Why 2010 still haunts Neumann
The Daily Caller explains the anger directed at former Congressman Mark Neumann, the natural result of the kind of campaign he ran in 2010 against Walker, and how it is affecting the current senate race. In the article, once again I give good quote the way a pundit should.
Neumann has previously told The Daily Caller that the nasty ads from that primary are a non-issue between the two men.
But some Wisconsin Republicans remain unwilling to let him off the hook. The ads that Neumann ran in 2009 and 2010 went beyond nasty, according to writer James Wigderson, particularly on Neumann’s side.
“Primary voters don’t like it when Republicans attack Republicans; however, I think most of them are mature enough to handle honest criticisms. But Neumann’s attacks were so over the top in 2010,” Wigderson said.
The negativity was even more offensive, Wigderson said, because at that point, “Republican voters were sensing a real chance to win and … take back the governorship in 2010, and here’s Neumann’s campaign just doing everything that they could to wreck that opportunity.”
After Neumann ran an ad accusing Walker of running up state spending faster than former Democratic Gov. Jim Doyle, 12News reported that several prominent Wisconsin Republicans called for Neumann to stop attacking Walker, saying that it was only helping the Democratic opponent. Jim Klauser, a former campaign chief for former Thompson urged Neumann to drop out. The Wisconsin Republican Party also pushed Neumann to stop the attacks.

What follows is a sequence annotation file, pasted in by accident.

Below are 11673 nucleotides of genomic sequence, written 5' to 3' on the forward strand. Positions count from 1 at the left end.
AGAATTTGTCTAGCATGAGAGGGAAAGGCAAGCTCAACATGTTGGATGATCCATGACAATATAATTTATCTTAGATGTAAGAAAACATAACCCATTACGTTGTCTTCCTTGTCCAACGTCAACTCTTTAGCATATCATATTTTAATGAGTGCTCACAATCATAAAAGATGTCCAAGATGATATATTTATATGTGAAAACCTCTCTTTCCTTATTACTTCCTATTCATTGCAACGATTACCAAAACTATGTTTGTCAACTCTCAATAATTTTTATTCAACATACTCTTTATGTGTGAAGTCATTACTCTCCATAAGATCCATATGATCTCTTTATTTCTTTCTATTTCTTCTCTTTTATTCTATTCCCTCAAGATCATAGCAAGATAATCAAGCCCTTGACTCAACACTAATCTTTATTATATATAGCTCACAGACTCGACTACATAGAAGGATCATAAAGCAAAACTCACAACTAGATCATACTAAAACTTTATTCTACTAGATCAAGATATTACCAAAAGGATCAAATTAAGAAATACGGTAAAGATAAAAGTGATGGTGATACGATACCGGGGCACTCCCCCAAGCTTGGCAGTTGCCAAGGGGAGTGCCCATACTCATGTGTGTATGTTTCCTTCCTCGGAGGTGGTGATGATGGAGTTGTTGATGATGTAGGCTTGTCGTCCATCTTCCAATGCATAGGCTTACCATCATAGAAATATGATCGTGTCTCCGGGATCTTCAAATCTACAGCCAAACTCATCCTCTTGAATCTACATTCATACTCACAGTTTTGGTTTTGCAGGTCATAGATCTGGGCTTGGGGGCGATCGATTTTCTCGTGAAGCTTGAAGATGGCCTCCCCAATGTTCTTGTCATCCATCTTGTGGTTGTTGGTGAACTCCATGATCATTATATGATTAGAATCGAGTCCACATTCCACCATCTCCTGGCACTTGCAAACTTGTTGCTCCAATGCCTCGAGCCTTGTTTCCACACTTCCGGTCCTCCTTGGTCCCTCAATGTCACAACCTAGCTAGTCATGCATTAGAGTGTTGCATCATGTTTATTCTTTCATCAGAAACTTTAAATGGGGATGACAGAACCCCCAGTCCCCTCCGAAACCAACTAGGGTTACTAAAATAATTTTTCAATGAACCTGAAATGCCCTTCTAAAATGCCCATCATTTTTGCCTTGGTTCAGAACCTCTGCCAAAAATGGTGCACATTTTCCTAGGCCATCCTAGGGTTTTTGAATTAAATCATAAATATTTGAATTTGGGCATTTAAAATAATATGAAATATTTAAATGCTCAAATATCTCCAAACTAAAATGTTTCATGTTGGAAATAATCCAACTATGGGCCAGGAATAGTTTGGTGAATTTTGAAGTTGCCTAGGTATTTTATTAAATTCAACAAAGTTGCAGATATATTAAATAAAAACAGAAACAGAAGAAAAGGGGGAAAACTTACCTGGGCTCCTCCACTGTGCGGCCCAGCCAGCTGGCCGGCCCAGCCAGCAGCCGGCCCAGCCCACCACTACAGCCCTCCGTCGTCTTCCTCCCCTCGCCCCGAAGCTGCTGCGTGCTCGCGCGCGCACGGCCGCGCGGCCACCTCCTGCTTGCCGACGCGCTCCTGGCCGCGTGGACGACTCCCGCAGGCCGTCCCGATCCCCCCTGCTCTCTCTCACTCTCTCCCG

Wigderson is one of several conservative Wisconsin bloggers who made a point to criticize Neumann for these things in 2011, when he first announced he would run for the seat being vacated by retiring Sen. Herb Kohl. In a letter to Club for Growth president Chris Chocola and Sen. Jim DeMint, both of whom quickly endorsed Neumann after he entered the race, the group of bloggers expressed “great disappointment” that national figures were coming in to Wisconsin to try to influence the race.
“It is our responsibility to bring Mark Neumann’s lack of character to your attention,” the letter says.
Let’s look at the problem for Neumann. There is a sentiment out there that Neumann’s campaign crossed the line repeatedly in 2010 against Walker, and that it reflects badly on his character. That sentiment must be having an effector else we would not be hearing the radio ads by Neumann that, had he only known what kind of governor Walker would be, Neumann would not have run for governor.
Neumann got 39% of the vote against Walker in the primary two years ago. If Neumann were to get 39% of the vote this year, there would be a good chance of winning the Republican primary next Tuesday. However, that 39% was in a two-man race. Now there are four attractive candidates and it’s likely that a number of Neumann voters from 2010 were siphoned off by the other campaigns. (Certainly some of Neumann’s former staffers are voting against him.) In order to make up for those losses, Neumann needs to attract primary voters who did not vote for him the last time, and many of them are bitter over his campaign’s behavior in 2010. There may not be enough other Republican voters willing to forgive, forget, and vote for Neumann to fill the gap caused by attrition to other campaigns.